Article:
After Mack, I have one very odd book, I have to get off my chest, then I will launch my YA series. I have spent a year on it. Its not complicated like writing a story but I am scared of publishing it, and so, I have to publish it. I’m scared as I have to dip into some religious and societal explanations. I had an out of body experience or an altered state from drawing my mini comics long ago and it was not until recently when I studied Jung in detail and some Jungian psychologists that I realized there is a biological explanation or a science explanation for it.

Lots of room to dig deeper.

Usually the explanation in our society, is something spiritual or “occult” and so I am eager to lay out my idea to disprove the occult notions, that there may be a more reasonable or logic based explanation. I have not completely ruled out a spiritual component. I think there is a spiritual component, I understand the shamanic explanation for something like that, but I think there is a middle ground, because the explanations from psychologists are so clear and sound. There’s compelling commentary by Oliver Sacks on YouTube (13.45). Maybe you can link the video for our cartoonist friends because it’s interesting if you draw comics.

Yes, consider it done. It will run right below these comments.


What Oliver Sacks has to say I am relating to my experience in the book. I think the brain is activated because of the archetypal nature of comics. What archetypal nature is, should be explained more but there is not room in this intervew to go into that kind of detail.

“There is another part of the brain which is especially activated when one sees cartoons. It’s activated when one recognizes cartoons when one draws cartoons and when one hallucinates them. It’s very interesting that that should be (so) specific.”

–Oliver Sacks

Are you still drawing comics? Where would you say you are today in relation to comics?

I love comics. I am following my heart and my heart wants my YA series to be prose – just words – and my illustrations. And so, no, its not comics. I would like to draw comics and be in anthologies, but there is no time at the moment. I am really focused on the projects listed above. I have the door open on comics, the door is not closed. Same with, you know, doing another humor book like Mack. When I was in high school I was the kid that made fun of all the teachers and drew riffs on them and passed them to my friends in class. I have a humor side and I have the side that loves to create long fantasy.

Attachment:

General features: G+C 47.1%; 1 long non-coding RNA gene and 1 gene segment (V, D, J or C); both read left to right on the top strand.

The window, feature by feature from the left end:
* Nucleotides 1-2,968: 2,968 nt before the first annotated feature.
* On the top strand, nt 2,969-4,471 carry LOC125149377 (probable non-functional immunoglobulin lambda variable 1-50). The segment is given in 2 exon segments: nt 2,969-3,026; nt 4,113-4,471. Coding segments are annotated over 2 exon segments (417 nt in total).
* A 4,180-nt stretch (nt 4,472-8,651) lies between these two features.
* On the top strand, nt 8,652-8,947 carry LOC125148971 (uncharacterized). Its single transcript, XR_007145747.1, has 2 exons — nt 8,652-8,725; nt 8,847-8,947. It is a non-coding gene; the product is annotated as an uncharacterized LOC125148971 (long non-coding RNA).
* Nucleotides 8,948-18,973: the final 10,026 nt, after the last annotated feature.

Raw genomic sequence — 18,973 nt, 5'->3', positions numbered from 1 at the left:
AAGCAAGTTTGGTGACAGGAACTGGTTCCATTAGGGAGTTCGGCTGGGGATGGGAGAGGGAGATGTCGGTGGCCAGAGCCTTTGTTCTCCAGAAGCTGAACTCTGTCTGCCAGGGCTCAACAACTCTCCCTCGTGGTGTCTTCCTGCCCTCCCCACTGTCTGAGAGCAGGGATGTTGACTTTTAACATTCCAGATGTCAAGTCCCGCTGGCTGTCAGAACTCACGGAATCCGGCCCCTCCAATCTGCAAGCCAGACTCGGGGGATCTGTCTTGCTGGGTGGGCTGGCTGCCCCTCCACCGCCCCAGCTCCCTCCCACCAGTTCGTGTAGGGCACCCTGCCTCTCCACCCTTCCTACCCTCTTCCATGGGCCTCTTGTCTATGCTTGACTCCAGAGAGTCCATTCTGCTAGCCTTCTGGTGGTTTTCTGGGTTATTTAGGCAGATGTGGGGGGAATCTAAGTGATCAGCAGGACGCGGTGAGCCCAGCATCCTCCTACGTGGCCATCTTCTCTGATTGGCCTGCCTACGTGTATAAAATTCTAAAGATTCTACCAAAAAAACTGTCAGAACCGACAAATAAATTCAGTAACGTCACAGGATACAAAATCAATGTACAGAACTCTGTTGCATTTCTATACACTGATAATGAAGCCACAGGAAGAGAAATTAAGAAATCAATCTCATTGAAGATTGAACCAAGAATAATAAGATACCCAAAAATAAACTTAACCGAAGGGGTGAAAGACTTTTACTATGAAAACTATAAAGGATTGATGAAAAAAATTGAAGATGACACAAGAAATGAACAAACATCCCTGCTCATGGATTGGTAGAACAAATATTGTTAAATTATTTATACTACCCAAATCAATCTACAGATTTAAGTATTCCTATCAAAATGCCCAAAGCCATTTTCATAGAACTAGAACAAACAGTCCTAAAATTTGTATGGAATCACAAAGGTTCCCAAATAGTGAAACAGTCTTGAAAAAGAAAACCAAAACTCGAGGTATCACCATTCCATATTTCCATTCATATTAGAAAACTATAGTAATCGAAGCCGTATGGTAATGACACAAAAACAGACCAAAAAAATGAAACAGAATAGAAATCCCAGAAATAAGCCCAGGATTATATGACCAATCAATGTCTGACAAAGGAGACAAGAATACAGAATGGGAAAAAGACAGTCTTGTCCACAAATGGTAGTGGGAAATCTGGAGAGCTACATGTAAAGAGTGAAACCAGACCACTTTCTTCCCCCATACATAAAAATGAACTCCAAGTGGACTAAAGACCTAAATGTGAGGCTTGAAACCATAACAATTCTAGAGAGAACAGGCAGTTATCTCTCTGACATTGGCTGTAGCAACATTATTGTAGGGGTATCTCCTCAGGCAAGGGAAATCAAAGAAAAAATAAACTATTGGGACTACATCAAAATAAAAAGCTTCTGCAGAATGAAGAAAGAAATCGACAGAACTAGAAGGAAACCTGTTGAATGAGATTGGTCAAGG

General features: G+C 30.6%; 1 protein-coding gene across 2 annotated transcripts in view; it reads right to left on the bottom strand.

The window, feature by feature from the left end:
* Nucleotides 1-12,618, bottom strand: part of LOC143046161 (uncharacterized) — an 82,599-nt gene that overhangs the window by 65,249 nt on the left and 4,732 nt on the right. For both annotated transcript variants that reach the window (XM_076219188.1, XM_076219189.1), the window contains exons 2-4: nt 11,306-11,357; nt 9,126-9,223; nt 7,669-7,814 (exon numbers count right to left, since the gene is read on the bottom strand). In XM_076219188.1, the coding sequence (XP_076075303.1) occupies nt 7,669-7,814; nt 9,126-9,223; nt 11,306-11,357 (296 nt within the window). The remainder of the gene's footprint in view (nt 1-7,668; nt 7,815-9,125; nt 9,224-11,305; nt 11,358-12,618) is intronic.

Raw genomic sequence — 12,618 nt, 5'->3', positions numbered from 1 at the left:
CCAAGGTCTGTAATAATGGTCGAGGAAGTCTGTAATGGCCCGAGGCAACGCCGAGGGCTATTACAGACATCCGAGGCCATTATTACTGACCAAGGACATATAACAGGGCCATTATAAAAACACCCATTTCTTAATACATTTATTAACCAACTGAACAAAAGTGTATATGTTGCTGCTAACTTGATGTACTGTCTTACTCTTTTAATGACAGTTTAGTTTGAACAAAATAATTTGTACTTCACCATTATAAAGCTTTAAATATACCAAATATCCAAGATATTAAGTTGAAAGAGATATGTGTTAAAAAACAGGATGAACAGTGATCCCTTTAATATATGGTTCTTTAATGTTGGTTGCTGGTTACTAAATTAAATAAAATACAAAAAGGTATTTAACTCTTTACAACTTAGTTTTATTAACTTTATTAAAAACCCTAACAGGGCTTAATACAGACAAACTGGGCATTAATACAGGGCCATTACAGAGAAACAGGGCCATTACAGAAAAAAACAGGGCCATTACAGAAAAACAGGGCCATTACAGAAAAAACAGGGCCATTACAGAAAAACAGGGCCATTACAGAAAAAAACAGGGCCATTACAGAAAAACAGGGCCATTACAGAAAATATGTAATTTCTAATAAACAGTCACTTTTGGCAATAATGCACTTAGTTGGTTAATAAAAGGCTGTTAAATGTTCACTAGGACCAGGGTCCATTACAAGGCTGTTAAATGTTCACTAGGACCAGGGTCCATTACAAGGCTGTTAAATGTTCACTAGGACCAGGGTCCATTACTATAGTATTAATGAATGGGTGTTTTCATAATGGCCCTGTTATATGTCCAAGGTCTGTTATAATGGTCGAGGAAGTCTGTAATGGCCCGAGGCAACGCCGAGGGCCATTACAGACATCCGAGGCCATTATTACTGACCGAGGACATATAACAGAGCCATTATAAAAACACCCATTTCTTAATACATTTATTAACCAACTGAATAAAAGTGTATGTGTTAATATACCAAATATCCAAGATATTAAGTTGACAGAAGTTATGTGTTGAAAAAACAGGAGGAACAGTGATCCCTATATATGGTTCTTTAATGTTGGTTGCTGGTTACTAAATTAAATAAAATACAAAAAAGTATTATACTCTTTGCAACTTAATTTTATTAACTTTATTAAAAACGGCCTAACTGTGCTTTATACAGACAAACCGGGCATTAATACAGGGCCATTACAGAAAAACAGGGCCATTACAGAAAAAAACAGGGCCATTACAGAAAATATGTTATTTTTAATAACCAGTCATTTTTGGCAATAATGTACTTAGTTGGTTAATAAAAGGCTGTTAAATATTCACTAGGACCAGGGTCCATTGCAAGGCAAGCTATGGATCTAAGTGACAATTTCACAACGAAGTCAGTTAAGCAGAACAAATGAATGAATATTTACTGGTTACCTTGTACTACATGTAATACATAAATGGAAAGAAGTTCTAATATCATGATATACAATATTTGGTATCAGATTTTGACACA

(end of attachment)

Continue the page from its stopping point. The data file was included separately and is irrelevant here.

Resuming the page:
Anything else you’d like to add?

One last word. We make fun of some drug usage in Mack but I don’t do drugs. I am a very very square cat when it comes to things like that. It’s important for me to be clear on this because I don’t like my out of body experiences nor my illustrations to be accused of being “drug influenced.” Because I think fantasy story and art is related to healing and I want to contribute to that. I want to explore more in the future on the connection to drawing comics and naturally based hallucinations.

Thanks, Jennifer!

Thank you, Henry!

Be sure to visit Mack Stuckey right here. To go directly to the Kickstarter campaign on thru 8/28, go right here.


Filed under Comics, Humor, Interviews, Jennifer Daydreamer, Kickstarter, Satire, Seattle, writers, writing, Young Adult

Short Run Summer School – Summer Schedule 2016

Short Run festival in 2014

Short Run festival in 2014

Our friends at Short Run are known for their comic arts festival but they have other wonderful events going on year-round. Consider their summer school schedule. I just took Megan Kelso‘s seminar on graphic novels. And I found that to be a very special treat. I like how she equates working on a graphic novel to playing with a big ball of yarn. How true. Even for an experienced cartoonist like myself, there is always something new to learn. I may end up taking some more of these classes if my schedule allows and, if you’re in Seattle, I highly recommend that you do the same. You can take a look at the remaining schedule right below starting with an essential Photoshop workshop led by James Stanton for cartoonists looking for tips on how to color their comics:

Continue reading

Leave a comment

Filed under Comic Arts Festivals, Comics, Eroyn Franklin, James Stanton, Kelly Froh, Megan Kelso, Photoshop, Sarah Glidden, Seattle, Short Run, Short Run Comix & Arts Festival

Seattle Focus: Kickstarter campaign for satire, ‘Mack Stuckey’s Guide to the Center of the Universe’

This is NOT "Sleepless in Seattle"

This is NOT “Sleepless in Seattle”

Mack Stuckey’s Guide to the Center of the Universe

A Kickstarter campaign has been launched (ends 8/28) for the illustrated novel, “Mack Stuckey’s Guide to the Center of the Universe,” a dark satire set in Seattle. This isn’t your “Sleepless in Seattle” or “Singles.” Join the campaign right here.

Continue reading


Filed under Crowdfunding, Games, Geek Culture, Henry Chamberlain, Humor, Jennifer Daydreamer, Kickstarter, Microsoft, pop culture, Satire, Seattle, Sex, Social Commentary